Construction along Country Club Road began in January 2019 and is expected to be finished by late summer 2019. Crews are repaving the roadway while simultaneously constructing the 4th segment of The Thread. Motorists are advised to use caution and expect traffic delays especially near Hollis Hand Elementary School weekdays 2:00-2:45 p.m. The construction zone speed limit is 30 mph and passing is prohibited.


HOUSING U N I F I E D D E V E LO PMENT O R D INA NCE AND ZO N I N G O RD I NA NCE OV ER HAUL The City of LaGrange is currently working with Canvas Planning to create a more user-friendly set of development regulations, including a re-write of the zoning ordinance. This document is known as a Unified Development Ordinance and it combines traditional zoning and subdivision regulations, along with other desired city regulations, such as design guidelines and stormwater management. The City held its first public meeting in December 2018 to garner feedback from the citizenry. Questions posed to citizens include what types of development do you want to see? What types of development are missing in LaGrange? Are there any communities you think should be a model for future development in LaGrange? If you missed the first public meeting, you can provide feedback by visiting www. zoninglagrange.com . There will be future public meetings for citizens to participate in the project. For more information contact Senior Planner Leigh Threadgill at 706-883-2088 or lthreadgill@lagrangega.org.

G E ORG I A I N I T IATIV E F OR CO M M U N IT Y HO U S ING The City of LaGrange, The Troup County Center for Strategic Planning along with Troup County and the cities of Hogansville and West Point are participants in the Georgia Initiative for Community Housing (GICH). GICH is a three-year program of collaboration and technical assistance related to housing and community development. The objective of the initiative is to help communities create and launch a locally based plan to meet their housing needs. The group is focusing on three areas related to housing: ensuring all housing needs are met, eliminating blight and raising awareness about housing issues.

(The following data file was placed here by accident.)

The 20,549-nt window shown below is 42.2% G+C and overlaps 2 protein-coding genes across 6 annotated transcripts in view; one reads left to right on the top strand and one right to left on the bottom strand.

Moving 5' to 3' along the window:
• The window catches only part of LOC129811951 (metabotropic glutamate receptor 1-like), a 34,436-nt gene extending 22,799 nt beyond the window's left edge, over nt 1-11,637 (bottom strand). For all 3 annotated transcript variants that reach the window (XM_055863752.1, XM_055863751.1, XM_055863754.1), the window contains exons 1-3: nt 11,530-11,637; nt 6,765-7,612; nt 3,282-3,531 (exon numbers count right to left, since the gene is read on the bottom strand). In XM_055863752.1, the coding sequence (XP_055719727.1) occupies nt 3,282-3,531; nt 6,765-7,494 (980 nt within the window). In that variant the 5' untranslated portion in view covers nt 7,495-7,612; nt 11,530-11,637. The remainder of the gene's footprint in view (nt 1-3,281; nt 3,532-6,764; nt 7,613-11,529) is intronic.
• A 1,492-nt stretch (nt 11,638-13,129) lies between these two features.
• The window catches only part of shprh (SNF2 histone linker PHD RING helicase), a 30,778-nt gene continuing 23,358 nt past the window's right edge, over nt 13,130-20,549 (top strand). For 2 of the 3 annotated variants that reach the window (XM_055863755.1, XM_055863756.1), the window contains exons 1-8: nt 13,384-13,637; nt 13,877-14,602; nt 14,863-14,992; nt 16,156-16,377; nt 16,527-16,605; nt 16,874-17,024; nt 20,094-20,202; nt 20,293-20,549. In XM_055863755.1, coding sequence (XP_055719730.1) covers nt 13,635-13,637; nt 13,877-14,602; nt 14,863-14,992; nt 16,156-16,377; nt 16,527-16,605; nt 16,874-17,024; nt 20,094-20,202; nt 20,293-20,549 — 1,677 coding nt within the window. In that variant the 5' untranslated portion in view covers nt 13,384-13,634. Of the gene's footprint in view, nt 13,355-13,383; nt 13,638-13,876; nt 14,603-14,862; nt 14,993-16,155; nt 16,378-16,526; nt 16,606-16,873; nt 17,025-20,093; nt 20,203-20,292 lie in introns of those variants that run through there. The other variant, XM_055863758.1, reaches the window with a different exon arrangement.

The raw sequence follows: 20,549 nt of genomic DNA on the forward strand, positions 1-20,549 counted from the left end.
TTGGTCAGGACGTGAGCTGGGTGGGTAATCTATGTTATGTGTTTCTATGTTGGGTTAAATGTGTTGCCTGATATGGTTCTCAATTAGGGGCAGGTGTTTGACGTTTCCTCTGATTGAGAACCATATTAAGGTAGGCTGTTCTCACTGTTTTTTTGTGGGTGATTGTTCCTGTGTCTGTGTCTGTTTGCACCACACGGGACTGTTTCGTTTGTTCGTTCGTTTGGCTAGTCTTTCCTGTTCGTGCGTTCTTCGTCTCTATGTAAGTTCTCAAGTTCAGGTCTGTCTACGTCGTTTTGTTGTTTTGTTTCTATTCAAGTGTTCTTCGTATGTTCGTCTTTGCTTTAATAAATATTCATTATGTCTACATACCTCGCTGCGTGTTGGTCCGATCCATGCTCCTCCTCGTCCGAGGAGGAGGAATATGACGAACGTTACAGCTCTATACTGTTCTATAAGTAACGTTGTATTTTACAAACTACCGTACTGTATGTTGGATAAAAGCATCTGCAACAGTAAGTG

This year the group began a housing market analysis and strategy with the Bleakly Advisory Group to provide a perspective on how current and future residential market trends will impact the county and its cities over the coming years and provide key inputs for making future land use, planning, and real estate development policy decisions.

MAYOR’S UPDATE 2019 9


JOBS, JOBS, JOBS!

ANNOUNCE D MORE THAN $1.35 BILLION OF INVESTMENT SI NCE 2016

I N T E R FAC E Interface, an International textile manufacturer founded locally, broke ground on the first phase of a plant expansion in December of 2017. Interface will invest $85 million in its local operations which is estimated will provide an annualized cost savings of $30 million through improved efficiencies and material utilization.

M I LL I KE N Milliken, an International textile and chemical manufacturer, announced a $70 million investment in its local operations. The investment included the purchase of a 250,000 sf facility that will serve as its main distribution center, investment in upgraded equipment and technology in it four plants located locally and the renovation of the former Milliken Design Center which was renovated and reopened as the Maple Complex.